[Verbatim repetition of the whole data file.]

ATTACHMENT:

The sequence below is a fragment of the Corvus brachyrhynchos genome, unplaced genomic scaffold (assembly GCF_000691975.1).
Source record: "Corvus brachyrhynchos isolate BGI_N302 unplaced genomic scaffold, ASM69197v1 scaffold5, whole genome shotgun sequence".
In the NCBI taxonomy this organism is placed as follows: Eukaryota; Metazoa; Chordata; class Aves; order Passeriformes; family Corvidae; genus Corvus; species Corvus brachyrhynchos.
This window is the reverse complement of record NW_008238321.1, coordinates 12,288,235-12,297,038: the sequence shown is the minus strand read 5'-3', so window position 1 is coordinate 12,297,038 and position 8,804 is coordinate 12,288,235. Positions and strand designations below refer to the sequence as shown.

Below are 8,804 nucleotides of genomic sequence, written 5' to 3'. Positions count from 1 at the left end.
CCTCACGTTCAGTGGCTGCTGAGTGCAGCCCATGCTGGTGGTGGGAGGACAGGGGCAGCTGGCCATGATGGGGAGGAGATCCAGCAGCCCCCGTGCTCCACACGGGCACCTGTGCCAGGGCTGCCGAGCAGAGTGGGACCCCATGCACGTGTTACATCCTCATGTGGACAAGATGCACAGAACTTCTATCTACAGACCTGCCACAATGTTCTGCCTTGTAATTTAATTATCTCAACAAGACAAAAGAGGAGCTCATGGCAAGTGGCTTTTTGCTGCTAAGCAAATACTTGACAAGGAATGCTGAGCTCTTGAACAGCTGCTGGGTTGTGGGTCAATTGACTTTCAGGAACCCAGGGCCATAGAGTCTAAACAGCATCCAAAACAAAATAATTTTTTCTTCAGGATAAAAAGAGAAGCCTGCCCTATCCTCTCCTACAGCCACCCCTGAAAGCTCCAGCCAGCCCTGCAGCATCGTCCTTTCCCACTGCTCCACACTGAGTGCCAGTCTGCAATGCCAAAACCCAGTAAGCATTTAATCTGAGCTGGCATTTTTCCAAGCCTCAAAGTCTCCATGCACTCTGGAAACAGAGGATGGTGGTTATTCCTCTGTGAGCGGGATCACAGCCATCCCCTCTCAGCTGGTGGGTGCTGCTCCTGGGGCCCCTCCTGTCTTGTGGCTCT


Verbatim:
The sequence below is a fragment of the Corvus brachyrhynchos genome, unplaced genomic scaffold (assembly GCF_000691975.1).
Source record: "Corvus brachyrhynchos isolate BGI_N302 unplaced genomic scaffold, ASM69197v1 scaffold5, whole genome shotgun sequence".
In the NCBI taxonomy this organism is placed as follows: Eukaryota; Metazoa; Chordata; class Aves; order Passeriformes; family Corvidae; genus Corvus; species Corvus brachyrhynchos.
This window is the reverse complement of record NW_008238321.1, coordinates 12,288,235-12,297,038: the sequence shown is the minus strand read 5'-3', so window position 1 is coordinate 12,297,038 and position 8,804 is coordinate 12,288,235. Positions and strand designations below refer to the sequence as shown.

Below are 8,804 nucleotides of genomic sequence, written 5' to 3'. Positions count from 1 at the left end.
CCTCACGTTCAGTGGCTGCTGAGTGCAGCCCATGCTGGTGGTGGGAGGACAGGGGCAGCTGGCCATGATGGGGAGGAGATCCAGCAGCCCCCGTGCTCCACACGGGCACCTGTGCCAGGGCTGCCGAGCAGAGTGGGACCCCATGCACGTGTTACATCCTCATGTGGACAAGATGCACAGAACTTCTATCTACAGACCTGCCACAATGTTCTGCCTTGTAATTTAATTATCTCAACAAGACAAAAGAGGAGCTCATGGCAAGTGGCTTTTTGCTGCTAAGCAAATACTTGACAAGGAATGCTGAGCTCTTGAACAGCTGCTGGGTTGTGGGTCAATTGACTTTCAGGAACCCAGGGCCATAGAGTCTAAACAGCATCCAAAACAAAATAATTTTTTCTTCAGGATAAAAAGAGAAGCCTGCCCTATCCTCTCCTACAGCCACCCCTGAAAGCTCCAGCCAGCCCTGCAGCATCGTCCTTTCCCACTGCTCCACACTGAGTGCCAGTCTGCAATGCCAAAACCCAGTAAGCATTTAATCTGAGCTGGCATTTTTCCAAGCCTCAAAGTCTCCATGCACTCTGGAAACAGAGGATGGTGGTTATTCCTCTGTGAGCGGGATCACAGCCATCCCCTCTCAGCTGGTGGGTGCTGCTCCTGGGGCCCCTCCTGTCTTGTGGCTCT